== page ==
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Survivors of Beirut’s explosion endure psychological scars

first_imgBEIRUT (AP) — Beirut’s massive explosion in August killed more than 200 people and injured thousands, but it wreaked perhaps even wider damage to mental health among Lebanese. Many of those who lived through it struggle with depression or symptoms of post-traumatic stress disorder. Thunderstorms or the frequent sound of Israeli warplane flyovers cause terror among some, forcing them to relive the blast. The explosion was unique even for conflict-scarred Lebanon, with tens of thousands of people experiencing the same traumatic event. It comes on top of multiple other crises causing stress, including an economic meltdown and the pandemic. Demand for therapists has ballooned even as many are unable to get treatment.last_img read more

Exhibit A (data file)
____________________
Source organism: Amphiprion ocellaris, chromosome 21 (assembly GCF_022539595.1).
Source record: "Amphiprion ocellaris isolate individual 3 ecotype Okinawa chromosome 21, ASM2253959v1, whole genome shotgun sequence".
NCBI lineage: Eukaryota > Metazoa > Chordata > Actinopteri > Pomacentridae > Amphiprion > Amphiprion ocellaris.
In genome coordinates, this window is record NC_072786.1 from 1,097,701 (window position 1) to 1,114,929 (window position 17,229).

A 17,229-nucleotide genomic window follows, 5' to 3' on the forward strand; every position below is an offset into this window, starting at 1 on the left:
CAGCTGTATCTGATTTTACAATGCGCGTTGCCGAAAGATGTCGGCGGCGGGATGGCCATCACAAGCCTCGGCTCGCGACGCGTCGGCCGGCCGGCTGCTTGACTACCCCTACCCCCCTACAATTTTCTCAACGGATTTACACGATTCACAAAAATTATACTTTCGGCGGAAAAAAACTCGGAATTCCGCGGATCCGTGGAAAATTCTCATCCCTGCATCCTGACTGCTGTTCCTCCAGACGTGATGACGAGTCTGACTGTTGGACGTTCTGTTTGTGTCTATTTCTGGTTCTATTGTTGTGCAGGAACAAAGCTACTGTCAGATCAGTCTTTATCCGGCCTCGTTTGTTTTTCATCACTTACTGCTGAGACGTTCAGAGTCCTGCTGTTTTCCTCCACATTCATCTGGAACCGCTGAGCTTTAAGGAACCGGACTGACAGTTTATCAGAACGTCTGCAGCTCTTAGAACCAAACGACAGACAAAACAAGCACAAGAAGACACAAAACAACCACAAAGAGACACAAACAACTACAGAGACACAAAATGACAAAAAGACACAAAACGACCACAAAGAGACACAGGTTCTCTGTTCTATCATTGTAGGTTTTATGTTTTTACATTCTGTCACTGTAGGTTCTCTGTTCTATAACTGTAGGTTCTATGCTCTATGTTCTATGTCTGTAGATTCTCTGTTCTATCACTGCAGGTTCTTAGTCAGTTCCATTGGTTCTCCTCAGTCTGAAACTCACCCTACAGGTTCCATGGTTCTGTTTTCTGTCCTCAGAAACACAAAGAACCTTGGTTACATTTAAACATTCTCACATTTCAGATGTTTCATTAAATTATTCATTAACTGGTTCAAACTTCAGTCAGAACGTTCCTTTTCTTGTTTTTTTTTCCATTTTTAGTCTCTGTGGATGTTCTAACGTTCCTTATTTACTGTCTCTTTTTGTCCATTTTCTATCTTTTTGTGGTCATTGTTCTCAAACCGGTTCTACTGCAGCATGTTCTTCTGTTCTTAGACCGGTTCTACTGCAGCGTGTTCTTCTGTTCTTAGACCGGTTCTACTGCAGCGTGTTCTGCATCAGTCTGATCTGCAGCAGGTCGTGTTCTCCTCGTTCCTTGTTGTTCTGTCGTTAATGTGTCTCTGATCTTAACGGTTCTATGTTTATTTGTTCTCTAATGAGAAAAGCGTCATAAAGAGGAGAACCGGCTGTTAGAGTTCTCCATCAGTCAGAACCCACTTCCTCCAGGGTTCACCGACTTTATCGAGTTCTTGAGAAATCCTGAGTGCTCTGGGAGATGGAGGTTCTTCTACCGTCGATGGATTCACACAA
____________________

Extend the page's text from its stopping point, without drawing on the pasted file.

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Trojans dominate Gauchos in home opener